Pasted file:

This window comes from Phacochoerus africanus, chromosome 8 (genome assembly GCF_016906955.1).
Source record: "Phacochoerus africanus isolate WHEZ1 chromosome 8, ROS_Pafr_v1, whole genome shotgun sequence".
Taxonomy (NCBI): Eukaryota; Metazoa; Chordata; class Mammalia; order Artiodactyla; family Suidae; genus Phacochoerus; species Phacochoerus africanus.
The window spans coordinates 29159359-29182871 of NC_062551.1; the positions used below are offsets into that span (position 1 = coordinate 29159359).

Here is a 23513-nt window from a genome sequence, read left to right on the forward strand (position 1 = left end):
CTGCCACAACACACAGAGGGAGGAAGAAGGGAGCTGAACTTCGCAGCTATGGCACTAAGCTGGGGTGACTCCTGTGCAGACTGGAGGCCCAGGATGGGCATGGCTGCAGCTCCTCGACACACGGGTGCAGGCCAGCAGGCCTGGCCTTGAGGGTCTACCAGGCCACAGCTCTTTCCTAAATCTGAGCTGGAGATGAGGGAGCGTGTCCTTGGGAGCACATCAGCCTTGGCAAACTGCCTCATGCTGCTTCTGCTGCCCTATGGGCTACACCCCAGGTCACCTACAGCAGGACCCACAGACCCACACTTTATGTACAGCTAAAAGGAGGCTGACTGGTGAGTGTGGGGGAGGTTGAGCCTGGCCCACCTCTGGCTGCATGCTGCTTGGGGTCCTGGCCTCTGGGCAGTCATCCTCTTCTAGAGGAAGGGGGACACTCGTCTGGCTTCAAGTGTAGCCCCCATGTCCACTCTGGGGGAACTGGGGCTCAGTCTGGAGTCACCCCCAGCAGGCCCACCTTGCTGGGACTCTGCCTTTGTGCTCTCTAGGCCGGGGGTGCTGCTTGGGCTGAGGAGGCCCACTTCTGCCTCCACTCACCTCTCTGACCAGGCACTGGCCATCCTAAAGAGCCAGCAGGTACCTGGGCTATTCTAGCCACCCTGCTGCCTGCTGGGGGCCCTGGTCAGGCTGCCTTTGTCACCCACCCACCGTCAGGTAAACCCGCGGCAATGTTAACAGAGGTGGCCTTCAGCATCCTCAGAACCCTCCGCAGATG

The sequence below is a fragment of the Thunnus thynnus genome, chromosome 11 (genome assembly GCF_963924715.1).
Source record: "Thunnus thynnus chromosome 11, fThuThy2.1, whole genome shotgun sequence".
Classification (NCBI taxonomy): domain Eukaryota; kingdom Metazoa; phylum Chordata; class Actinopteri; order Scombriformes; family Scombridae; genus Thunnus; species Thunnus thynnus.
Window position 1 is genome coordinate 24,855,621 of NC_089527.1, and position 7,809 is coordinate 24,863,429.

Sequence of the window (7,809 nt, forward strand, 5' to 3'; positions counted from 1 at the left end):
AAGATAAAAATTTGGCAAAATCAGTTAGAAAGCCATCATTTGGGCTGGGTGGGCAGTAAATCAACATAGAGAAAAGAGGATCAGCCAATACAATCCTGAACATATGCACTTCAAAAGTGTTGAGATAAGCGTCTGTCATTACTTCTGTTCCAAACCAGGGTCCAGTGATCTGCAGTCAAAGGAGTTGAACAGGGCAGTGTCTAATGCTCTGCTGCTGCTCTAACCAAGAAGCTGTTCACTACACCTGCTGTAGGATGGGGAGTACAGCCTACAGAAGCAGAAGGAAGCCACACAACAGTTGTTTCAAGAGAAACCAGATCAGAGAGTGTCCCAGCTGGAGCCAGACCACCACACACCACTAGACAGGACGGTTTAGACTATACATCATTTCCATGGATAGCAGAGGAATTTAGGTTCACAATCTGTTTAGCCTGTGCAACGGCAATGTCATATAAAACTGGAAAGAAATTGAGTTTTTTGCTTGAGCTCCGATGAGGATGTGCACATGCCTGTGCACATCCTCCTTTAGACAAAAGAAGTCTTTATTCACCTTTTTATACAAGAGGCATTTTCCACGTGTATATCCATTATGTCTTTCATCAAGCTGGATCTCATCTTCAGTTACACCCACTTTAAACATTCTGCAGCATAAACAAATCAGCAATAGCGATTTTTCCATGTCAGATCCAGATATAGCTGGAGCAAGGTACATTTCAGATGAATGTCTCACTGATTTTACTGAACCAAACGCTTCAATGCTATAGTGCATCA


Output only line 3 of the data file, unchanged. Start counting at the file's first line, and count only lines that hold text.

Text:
Taxonomy (NCBI): Eukaryota; Metazoa; Chordata; class Mammalia; order Artiodactyla; family Suidae; genus Phacochoerus; species Phacochoerus africanus.